Sex and Pleasure
Marika says, “I cannot stress enough the importance of thoroughly educating yourself about consent and negotiations
and making sure that your partners are sufficiently informed as well before engaging in any intimate activity involving power-exchange.
Each partnership and context is different, and the methods used to negotiate and navigate a session consensually should be adapted to their unique needs and dynamics.”
While everyone’s needs are different, Marika has some general advice for negotiating boundaries and consent.
“It is very important to learn how to properly and usefully negotiate with your partners.
Seek first to understand, then be understood. Ask questions and genuinely listen to the answers from your partner. Seek to understand their genuine motivations and boundaries.”
Don’t rely on implied consent
“If you rely only on implied consent, there is room for misinterpretation. You cannot count on someone being able to read your mind any more than you should assume you can correctly read theirs.
Cultivating mutual self-awareness as well as good communication skills is the key to successful and empowering experiences,” she explains.
Be willing to speak honestly about your desires and boundaries
She says, “Don’t be afraid to have a frank and honest conversation about desires, boundaries and consent with your partner/s.
It is important to know your partner’s unique views on BDSM, and their consent philosophy. Remember that consent goes both ways;
it is important that everyone involved explicitly and honestly states their expectations, limits and experience. Be sure to discuss all of these things beforehand, especially if it’s with someone new.”
Don’t think of consent as something to get out of the way before you can play
She adds, “Taking the time to negotiate a session and understand your partner’s and your own desires and expectations can be really exciting and a way to connect deeply.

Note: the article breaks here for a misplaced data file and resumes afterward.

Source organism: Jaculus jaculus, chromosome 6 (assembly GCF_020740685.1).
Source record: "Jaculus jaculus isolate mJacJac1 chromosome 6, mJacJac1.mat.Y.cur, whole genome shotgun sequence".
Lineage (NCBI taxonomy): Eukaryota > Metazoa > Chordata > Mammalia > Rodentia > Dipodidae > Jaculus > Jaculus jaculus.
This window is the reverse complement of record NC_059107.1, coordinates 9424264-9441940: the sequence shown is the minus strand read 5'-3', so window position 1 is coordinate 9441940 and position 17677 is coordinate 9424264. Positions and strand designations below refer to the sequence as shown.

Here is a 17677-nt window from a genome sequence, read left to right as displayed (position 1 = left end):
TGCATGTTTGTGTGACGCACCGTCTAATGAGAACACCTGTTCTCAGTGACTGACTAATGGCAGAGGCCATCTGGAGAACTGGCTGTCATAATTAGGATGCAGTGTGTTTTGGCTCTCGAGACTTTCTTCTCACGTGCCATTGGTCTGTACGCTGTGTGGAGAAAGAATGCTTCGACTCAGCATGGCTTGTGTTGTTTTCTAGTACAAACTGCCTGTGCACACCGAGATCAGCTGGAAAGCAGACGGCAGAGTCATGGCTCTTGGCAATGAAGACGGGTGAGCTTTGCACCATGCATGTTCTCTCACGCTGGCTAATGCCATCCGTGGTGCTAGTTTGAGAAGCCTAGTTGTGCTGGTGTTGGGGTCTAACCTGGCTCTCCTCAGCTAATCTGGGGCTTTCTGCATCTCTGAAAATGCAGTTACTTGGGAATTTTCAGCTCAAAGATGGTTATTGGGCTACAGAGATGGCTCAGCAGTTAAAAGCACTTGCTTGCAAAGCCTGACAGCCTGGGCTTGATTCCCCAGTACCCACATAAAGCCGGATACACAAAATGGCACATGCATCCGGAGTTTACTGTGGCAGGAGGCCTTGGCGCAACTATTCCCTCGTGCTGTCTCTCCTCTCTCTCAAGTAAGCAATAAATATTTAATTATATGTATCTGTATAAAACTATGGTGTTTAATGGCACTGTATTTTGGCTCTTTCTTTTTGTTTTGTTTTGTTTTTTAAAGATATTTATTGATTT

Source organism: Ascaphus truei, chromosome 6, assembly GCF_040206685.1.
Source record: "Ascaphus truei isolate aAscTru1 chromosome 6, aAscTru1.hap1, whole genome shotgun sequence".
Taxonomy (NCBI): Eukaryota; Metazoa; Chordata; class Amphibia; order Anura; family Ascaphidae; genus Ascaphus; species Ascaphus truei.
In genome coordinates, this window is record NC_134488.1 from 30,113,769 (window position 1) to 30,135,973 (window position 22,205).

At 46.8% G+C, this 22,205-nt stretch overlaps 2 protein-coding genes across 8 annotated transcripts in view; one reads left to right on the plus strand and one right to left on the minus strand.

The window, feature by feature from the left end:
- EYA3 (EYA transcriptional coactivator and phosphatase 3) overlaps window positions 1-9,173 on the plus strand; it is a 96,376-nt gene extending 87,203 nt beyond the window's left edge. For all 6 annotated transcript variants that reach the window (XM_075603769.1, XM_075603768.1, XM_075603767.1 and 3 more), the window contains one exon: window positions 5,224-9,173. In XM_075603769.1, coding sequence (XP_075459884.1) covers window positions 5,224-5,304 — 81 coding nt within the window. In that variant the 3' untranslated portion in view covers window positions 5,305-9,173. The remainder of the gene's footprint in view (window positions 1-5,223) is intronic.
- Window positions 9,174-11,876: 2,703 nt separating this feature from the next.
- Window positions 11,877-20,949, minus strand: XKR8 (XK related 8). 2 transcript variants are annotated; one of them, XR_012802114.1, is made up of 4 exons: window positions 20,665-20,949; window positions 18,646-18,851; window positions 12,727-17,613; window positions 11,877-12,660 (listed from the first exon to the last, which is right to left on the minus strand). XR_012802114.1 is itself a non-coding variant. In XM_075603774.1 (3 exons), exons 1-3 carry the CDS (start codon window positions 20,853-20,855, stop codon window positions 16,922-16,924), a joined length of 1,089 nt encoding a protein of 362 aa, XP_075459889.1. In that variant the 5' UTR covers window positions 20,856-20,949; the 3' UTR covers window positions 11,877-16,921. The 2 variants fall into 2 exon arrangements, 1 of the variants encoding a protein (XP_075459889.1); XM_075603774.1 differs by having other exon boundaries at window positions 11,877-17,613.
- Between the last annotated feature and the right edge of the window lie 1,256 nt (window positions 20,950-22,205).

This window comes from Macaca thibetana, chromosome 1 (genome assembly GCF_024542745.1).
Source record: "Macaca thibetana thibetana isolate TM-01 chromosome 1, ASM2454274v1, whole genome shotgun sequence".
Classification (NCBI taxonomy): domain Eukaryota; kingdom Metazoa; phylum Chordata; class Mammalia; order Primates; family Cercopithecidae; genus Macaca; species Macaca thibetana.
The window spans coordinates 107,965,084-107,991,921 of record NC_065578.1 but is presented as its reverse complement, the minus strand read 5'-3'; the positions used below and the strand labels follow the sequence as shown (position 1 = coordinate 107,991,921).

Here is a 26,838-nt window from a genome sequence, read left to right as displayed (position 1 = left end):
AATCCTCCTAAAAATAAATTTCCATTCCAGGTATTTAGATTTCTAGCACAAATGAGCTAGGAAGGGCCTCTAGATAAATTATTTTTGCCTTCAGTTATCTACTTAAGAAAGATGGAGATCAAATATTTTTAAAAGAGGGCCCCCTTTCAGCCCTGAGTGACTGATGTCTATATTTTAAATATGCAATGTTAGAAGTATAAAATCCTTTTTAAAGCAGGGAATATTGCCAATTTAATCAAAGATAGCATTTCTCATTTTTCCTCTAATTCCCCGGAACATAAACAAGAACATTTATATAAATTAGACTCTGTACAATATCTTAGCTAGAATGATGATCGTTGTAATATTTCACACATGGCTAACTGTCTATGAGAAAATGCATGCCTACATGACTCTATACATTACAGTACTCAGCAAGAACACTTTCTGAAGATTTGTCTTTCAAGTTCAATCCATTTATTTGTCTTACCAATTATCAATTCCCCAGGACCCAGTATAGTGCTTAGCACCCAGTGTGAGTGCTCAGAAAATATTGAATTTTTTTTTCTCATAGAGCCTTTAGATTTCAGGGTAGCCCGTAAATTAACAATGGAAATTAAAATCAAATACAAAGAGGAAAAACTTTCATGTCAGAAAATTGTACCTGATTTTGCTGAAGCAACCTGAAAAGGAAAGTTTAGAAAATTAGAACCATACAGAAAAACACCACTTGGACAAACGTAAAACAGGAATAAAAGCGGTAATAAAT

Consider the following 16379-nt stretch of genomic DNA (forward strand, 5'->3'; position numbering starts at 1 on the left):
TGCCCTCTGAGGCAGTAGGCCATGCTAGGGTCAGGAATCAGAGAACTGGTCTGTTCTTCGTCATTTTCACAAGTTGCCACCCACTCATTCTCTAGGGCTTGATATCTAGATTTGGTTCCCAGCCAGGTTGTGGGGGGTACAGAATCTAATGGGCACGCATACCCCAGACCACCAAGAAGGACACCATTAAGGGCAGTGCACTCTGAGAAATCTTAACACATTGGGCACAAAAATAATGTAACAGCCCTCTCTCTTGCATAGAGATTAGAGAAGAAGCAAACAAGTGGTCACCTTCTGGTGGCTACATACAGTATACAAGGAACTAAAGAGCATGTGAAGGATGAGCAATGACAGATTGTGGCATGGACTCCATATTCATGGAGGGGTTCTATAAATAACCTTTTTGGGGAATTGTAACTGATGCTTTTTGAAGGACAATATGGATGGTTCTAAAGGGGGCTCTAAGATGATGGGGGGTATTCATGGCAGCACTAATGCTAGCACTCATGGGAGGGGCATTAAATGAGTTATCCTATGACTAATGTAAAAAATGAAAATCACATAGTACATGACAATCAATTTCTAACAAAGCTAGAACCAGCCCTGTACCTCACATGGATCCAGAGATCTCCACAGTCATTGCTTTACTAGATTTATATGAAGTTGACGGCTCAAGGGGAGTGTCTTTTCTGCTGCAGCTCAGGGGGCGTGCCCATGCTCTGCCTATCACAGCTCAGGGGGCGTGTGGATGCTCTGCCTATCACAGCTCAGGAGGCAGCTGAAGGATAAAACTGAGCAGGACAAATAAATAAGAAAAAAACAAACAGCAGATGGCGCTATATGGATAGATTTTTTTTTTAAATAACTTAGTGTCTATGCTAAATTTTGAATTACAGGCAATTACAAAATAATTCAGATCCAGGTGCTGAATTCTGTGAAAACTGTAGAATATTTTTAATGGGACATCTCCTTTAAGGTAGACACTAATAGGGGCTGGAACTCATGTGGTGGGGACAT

I’ve had several negotiations that were as fulfilling as the session itself!”
What does it mean to be a dominant?
Annabelle says to begin with, you and your partner(s) must first decide between you who is going to undertake the dominant role and who is going to play the submissive.
“It’s extremely important for both of you to interchange and play both roles so you can both experience being in control of your shared sexual destiny. Quite simply
, the dominant role will demonstrate skill and power and will control the submissive role.”
The dominant/submissive dynamic is often also referred to as top/bottom. “In BDSM, the top is the dominant partner who dishes out the spanking, bondage
clamping and whipping, and the ‘bottom’ is the submissive partner,” she says.
“However, bottoms can also be the more dominant partner by demanding the top to perform certain acts of their choosing and even insist on switching roles.”
This is going to sound a little crazy, but…
I want to teach you some oral sex techniques I call “sexual heroin” because they will make any man completely and utterly addicted to you, doing anything just to be with you.
These secret oral sex techniques, that you can use on any man, will give him back-arching, body-shaking, screaming orgasms so powerful that he may pass out afterwards.
If you are in a relationship where the “spark” is no longer there and would like to experience more passion, fire, and intensity then you may want to check them out.
Some side effects include:
Having a man who constantly looks at you like he wants to rip your clothes off.
Other women becoming jealous of your relationship and how your man treats you.
A guy who makes excuses to his buddies and cancels on them so he can spend more time with you.
A man who can’t keep his hands off you.
What does it mean to be a submissive?
Annabelle explains that the position of the submissive lover is “one of trust and learning”.
She says it involves “giving away the reins to your mind and body and allowing your lover to take them fully”. While being a submissive is about relinquishing control,
she is keen to point out you will not cease to have a voice.
A submissive lover should always expect a level of balance and to be able to guide sex within the boundaries of their own desires without pressure to exceed them,” she adds.
“Many people with sexually submissive desires have concerns about the effect it may have on their day-to-day living.
We have a conscious choice to act and by submitting to your lover in the bedroom, you will not find this choice has been invalidated.
It is in fact incredibly common for confident and socially dominant individuals to act on their sexually submissive fantasies.”
Annabelle says it’s important to remember that by taking a sexually submissive role, “
you are not giving your lover carte blanche to use you in any way they see fit”. She says while there are couples that choose to live in a 24/7 dominant/submissive (D/S) relationship,